Here's my introduction, used as required (and sometimes tweaked):
My name is Sharon Crute and I create dynamic and passionate equine oil paintings on large-scale canvases.
Museums are full of big canvases. Huge, monumental paintings of the gloriously romantic or dramatic historical narratives to rival a battlefield. They're in your face, command attention and invite the viewer to step right in. Pre-television eras, most. Size is all relative. Michael has somewhat discouraged the grandiose in this "economy" but large canvases is what I do.
I always lay down a neutral ground, this one being raw sienna. Roughly sketching out the shapes and composition in charcoal, I then go back and do a more detailed drawing in a red-toned conte crayon. Painting more accurately than I draw, I spend a good amount of time on my oil washes. When completed, that's the time to step back and make changes, some will be major.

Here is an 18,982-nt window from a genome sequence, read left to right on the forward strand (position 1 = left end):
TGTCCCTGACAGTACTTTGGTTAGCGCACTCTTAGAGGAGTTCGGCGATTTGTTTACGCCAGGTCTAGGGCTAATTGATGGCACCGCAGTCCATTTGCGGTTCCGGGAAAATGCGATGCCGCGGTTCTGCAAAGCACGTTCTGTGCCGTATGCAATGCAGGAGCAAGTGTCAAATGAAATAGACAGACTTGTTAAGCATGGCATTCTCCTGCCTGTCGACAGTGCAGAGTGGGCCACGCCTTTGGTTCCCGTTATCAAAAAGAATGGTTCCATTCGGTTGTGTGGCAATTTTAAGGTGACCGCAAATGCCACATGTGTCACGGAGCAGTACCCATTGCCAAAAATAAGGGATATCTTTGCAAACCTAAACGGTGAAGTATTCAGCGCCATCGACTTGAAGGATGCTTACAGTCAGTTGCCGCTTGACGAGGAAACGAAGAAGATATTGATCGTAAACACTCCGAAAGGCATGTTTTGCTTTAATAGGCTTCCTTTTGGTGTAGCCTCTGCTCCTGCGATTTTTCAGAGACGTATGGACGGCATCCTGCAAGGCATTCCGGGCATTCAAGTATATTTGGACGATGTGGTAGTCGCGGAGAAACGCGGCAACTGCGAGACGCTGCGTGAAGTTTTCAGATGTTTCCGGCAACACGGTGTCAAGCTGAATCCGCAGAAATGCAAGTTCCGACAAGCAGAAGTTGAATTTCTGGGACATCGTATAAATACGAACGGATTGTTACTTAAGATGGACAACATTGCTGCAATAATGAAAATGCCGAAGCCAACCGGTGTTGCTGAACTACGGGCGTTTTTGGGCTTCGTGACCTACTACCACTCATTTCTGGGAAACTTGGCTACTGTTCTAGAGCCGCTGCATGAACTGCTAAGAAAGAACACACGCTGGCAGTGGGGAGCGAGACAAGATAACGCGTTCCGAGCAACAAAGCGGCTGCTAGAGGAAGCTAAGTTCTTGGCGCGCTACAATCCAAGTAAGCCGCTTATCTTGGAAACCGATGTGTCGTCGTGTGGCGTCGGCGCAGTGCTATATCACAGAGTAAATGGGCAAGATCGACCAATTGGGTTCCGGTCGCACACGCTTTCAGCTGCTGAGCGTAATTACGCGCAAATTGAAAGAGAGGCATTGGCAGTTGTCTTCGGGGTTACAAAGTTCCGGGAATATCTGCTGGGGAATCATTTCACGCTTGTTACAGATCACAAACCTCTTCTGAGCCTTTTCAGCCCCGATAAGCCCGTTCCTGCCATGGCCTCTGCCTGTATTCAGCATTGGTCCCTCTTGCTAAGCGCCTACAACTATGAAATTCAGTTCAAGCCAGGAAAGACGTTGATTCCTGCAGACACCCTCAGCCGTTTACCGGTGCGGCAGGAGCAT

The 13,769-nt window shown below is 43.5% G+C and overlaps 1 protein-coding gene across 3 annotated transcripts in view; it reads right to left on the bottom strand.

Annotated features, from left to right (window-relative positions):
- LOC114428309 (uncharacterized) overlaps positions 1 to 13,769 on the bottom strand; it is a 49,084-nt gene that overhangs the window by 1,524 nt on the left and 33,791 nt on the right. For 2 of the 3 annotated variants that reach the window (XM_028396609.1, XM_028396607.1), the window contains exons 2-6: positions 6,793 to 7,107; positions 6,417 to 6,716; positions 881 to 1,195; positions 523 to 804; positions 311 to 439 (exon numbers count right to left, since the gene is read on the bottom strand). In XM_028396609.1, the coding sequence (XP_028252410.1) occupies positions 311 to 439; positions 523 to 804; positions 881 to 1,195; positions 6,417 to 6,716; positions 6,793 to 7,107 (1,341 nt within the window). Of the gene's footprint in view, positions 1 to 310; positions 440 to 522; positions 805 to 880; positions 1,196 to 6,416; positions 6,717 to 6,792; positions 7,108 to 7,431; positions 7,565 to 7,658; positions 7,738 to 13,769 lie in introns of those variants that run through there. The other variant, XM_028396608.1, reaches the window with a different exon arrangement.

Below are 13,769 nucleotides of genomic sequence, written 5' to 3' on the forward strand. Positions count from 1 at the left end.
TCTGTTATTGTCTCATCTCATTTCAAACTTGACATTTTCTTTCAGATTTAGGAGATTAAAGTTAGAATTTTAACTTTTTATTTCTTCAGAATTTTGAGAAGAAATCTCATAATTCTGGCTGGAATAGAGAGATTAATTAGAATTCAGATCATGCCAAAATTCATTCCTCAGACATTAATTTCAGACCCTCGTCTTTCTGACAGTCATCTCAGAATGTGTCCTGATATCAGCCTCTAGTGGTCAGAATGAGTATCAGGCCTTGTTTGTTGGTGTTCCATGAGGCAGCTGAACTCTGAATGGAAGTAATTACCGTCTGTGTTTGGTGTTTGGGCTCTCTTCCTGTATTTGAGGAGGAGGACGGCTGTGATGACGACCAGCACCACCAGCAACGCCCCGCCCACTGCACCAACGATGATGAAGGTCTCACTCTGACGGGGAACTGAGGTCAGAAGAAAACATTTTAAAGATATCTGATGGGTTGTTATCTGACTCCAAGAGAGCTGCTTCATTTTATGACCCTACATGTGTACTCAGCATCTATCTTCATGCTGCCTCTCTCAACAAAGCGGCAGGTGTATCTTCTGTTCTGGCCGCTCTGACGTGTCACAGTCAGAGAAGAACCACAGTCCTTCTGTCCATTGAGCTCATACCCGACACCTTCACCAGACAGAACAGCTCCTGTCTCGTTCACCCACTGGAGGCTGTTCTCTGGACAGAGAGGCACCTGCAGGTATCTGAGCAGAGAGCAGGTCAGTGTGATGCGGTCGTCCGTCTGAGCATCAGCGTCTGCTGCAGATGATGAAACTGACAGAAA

I also try to work out problems in my sketch book as I lay in the washes. In the horse without the noseband, the tight rein on the bit would pull the mouth wide open. It felt like the bit had to go back further, then even further. I may pull it back even more for dynamic effect.
Becoming concerned that the new canvas may resemble an older piece, I dug this one out of the archives. This painting was created before I figured out that I really should document all my artwork. Duh. Anyway, it's somewhat alike but I'm comfortable with the arrangement of the new horses.
"Where art thou, Muse, that thou forget'st so long / To speak of that which gives thee all thy might?" - William Shakespeare